press conference on 2004 un population award
Two Australians dedicated to groundbreaking work on some of Africa's greatest challenges received the 2004 United Nations Population Award today in New York. The individual award went to demographer John Caldwell, who has done extensive research on the HIV/AIDS epidemic in Africa, while the award for an institution went to the Addis AbabaFistulaHospital, a vital service that Dr. Catherine Hamlin helped establish in Ethiopia over 30 years ago.
The honourees were introduced at a press briefing this afternoon by Joseph Chamie, Director of the United Nations Population Division, and Australian Ambassador John Dauth, who said that it was a proud day for his country having two of its most distinguished citizens honoured for their inspiring work.
The annual Award honours individuals and institutions for their outstanding work in the field of population and in the improvement of the health and welfare of individuals. The Award Committee, chaired by Ambassador Iftekhar Ahmed Chowdhury of Bangladesh, selected the winners after reviewing nominations received from around the world. The Committee is made up of United Nations Member States, with the United Nations Population Fund (UNFPA) as its secretariat. Each winner will receive a certificate, a gold medal and an equal share of a monetary prize.
Mr. Caldwell, 75, an internationally acclaimed demographer who focuses on Asia and sub-Saharan Africa, has produced an unparalleled body of work to frame the HIV/AIDS epidemic in Africa as a demographic, epidemiological and sociocultural phenomenon. Today, he said he had been fortunate because his life and career had spanned the greatest changes the world had ever seen.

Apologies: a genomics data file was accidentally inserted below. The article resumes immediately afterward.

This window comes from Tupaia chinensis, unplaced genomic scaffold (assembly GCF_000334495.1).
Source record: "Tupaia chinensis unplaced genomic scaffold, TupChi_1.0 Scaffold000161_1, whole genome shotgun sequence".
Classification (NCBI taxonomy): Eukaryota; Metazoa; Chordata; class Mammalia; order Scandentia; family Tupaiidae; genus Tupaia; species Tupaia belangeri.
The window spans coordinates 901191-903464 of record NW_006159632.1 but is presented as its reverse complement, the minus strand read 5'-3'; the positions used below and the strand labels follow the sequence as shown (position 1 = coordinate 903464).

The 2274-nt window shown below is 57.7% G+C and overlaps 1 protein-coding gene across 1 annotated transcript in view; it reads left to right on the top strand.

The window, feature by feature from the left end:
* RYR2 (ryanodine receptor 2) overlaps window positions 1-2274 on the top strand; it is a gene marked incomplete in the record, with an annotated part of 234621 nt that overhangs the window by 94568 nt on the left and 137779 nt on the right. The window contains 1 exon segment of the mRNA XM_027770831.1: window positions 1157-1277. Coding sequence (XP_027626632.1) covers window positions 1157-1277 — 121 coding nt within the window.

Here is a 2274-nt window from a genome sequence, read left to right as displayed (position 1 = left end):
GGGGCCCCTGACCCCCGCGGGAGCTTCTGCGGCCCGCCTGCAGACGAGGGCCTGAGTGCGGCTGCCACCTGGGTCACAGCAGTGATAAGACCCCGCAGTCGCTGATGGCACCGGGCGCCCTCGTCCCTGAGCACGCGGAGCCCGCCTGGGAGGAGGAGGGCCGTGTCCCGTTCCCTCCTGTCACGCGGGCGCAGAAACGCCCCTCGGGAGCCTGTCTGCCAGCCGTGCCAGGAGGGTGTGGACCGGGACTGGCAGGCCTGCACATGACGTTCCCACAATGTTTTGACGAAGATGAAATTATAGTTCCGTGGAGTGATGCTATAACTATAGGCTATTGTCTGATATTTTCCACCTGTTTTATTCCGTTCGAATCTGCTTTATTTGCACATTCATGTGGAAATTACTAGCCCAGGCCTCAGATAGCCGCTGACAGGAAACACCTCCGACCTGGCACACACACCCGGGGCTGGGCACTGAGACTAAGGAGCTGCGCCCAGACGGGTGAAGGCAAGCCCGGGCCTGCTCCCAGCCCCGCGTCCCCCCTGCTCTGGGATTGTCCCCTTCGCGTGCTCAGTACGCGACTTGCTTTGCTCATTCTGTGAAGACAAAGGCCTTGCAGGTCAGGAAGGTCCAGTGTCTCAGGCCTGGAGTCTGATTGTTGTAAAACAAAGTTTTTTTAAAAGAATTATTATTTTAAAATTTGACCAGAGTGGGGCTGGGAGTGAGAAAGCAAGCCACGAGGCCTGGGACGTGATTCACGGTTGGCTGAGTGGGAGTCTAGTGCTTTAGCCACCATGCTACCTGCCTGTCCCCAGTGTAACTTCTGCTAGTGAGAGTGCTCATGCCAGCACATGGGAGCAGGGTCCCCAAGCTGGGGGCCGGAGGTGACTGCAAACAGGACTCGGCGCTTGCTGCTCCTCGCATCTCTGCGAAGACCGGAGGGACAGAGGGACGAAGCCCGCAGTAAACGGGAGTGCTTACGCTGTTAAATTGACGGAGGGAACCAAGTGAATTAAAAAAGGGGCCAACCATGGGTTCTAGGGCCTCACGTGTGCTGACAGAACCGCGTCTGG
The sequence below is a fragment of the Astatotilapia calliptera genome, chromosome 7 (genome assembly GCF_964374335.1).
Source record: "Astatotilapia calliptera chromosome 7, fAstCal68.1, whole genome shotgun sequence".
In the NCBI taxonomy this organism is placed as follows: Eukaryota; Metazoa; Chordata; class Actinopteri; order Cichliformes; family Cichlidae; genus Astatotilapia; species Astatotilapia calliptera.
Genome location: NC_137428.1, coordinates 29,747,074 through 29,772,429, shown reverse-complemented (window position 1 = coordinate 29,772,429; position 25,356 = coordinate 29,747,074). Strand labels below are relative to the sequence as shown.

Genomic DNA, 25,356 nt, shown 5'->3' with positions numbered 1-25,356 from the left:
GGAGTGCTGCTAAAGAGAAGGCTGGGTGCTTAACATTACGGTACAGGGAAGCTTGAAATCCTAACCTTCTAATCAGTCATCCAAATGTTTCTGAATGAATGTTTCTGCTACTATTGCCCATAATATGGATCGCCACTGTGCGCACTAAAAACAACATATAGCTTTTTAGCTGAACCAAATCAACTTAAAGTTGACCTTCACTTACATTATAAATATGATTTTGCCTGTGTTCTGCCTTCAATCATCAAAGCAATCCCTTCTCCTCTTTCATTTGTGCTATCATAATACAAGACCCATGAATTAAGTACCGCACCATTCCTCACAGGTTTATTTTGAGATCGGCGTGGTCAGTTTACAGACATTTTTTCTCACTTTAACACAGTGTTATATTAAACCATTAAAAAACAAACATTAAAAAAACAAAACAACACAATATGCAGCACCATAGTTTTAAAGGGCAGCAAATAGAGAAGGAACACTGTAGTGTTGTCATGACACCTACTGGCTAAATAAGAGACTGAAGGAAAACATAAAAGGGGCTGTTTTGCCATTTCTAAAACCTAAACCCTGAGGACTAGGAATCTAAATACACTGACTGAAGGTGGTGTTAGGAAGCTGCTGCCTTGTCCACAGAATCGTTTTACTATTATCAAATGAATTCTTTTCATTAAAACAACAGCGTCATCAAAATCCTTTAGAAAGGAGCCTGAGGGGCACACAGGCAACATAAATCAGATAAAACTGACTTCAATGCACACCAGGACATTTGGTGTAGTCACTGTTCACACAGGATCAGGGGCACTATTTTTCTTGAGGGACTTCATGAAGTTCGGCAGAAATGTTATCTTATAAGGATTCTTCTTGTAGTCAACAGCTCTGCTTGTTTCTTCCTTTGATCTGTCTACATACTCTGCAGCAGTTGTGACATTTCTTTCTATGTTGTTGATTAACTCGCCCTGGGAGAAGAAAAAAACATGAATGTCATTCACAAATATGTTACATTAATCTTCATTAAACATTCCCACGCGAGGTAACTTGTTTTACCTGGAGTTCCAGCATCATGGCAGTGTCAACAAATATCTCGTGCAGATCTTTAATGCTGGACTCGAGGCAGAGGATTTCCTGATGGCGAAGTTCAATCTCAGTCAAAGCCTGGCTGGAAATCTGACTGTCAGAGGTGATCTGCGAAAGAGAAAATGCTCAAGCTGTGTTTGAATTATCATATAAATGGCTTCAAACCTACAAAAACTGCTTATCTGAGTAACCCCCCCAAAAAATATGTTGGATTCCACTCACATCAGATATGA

He and his wife began working in the 1950s and had been drawn to particularly challenging trends, such as the unexpected and huge decline in mortality in third world countries, and later the attempt to try and control fertility so as to reduce population growth, and finally, for the past 16 years, they had headed a programme at the Australian National University, studying the cultural, social and behavioural contexts of the African AIDS epidemic.
He said that fertility was falling everywhere today, except in perhaps sub-Saharan Africa. Indeed a major challenge for demographers was that in the developing world fertility might soon go well below replacement levels. China was already there, as were a range of countries in South East Asia. He said it was very important to train professionals for the future, noting that the University had trained several hundred graduate students in demography.
Looking ahead, Mr. Caldwell said the challenge would be to deal with those decreasing fertility levels in a world that had changed dramatically over the past 50 years. And the demographic changes were by no means finished. The world’s population was expected to grow perhaps another 50 per cent over the next generation or so, with sub-Saharan Africa threatening to treble or quadruple its population, despite very limited natural resources. There was a real fear that as fertility decreased in the developed countries, everyone would lose focus on how important it would be to also get fertility rates to climb in the developing world, especially in sub-Saharan Africa and Asia.
Dr. Hamlin, 80, is a Sydney doctor who for 30 years has worked among the poor in Ethiopia. She and her late husband went to Africa in 1959 on a government contract, expecting to train midwives. Instead, they encountered scores of women, and “these poor little girls”, suffering from painful fistulas, or tears in the area between the vagina and rectum, caused by obstructed labour when emergency care, chiefly Caesarean section in this case, was unavailable.